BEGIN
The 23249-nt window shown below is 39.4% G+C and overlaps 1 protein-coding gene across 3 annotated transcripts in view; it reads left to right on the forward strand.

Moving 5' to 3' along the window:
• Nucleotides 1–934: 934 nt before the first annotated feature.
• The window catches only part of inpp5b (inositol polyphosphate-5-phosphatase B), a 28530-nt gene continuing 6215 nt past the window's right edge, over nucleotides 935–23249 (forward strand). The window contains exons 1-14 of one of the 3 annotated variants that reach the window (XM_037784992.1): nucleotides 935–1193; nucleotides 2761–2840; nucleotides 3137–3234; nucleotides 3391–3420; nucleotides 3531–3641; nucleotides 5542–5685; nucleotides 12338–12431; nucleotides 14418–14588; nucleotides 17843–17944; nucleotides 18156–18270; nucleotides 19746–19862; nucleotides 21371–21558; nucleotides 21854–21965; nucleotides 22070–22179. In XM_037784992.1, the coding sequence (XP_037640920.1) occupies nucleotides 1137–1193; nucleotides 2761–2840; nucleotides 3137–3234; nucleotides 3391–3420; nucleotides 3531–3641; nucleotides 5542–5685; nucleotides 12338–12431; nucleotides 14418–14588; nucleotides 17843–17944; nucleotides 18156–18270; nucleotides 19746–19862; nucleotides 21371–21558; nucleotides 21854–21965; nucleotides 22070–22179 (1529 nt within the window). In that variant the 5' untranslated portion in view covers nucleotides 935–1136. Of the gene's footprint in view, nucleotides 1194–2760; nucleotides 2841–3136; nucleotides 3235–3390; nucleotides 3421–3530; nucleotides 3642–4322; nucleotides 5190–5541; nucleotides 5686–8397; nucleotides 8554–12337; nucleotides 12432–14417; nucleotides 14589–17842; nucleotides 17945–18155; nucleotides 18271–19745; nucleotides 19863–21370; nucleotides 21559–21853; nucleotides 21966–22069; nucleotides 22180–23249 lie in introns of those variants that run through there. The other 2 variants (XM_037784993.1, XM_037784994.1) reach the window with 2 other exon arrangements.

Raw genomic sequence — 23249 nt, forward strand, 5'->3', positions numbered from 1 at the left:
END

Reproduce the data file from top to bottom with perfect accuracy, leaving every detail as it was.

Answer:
The 23249-nt window shown below is 39.4% G+C and overlaps 1 protein-coding gene across 3 annotated transcripts in view; it reads left to right on the forward strand.

Moving 5' to 3' along the window:
• Nucleotides 1–934: 934 nt before the first annotated feature.
• The window catches only part of inpp5b (inositol polyphosphate-5-phosphatase B), a 28530-nt gene continuing 6215 nt past the window's right edge, over nucleotides 935–23249 (forward strand). The window contains exons 1-14 of one of the 3 annotated variants that reach the window (XM_037784992.1): nucleotides 935–1193; nucleotides 2761–2840; nucleotides 3137–3234; nucleotides 3391–3420; nucleotides 3531–3641; nucleotides 5542–5685; nucleotides 12338–12431; nucleotides 14418–14588; nucleotides 17843–17944; nucleotides 18156–18270; nucleotides 19746–19862; nucleotides 21371–21558; nucleotides 21854–21965; nucleotides 22070–22179. In XM_037784992.1, the coding sequence (XP_037640920.1) occupies nucleotides 1137–1193; nucleotides 2761–2840; nucleotides 3137–3234; nucleotides 3391–3420; nucleotides 3531–3641; nucleotides 5542–5685; nucleotides 12338–12431; nucleotides 14418–14588; nucleotides 17843–17944; nucleotides 18156–18270; nucleotides 19746–19862; nucleotides 21371–21558; nucleotides 21854–21965; nucleotides 22070–22179 (1529 nt within the window). In that variant the 5' untranslated portion in view covers nucleotides 935–1136. Of the gene's footprint in view, nucleotides 1194–2760; nucleotides 2841–3136; nucleotides 3235–3390; nucleotides 3421–3530; nucleotides 3642–4322; nucleotides 5190–5541; nucleotides 5686–8397; nucleotides 8554–12337; nucleotides 12432–14417; nucleotides 14589–17842; nucleotides 17945–18155; nucleotides 18271–19745; nucleotides 19863–21370; nucleotides 21559–21853; nucleotides 21966–22069; nucleotides 22180–23249 lie in introns of those variants that run through there. The other 2 variants (XM_037784993.1, XM_037784994.1) reach the window with 2 other exon arrangements.

Raw genomic sequence — 23249 nt, forward strand, 5'->3', positions numbered from 1 at the left: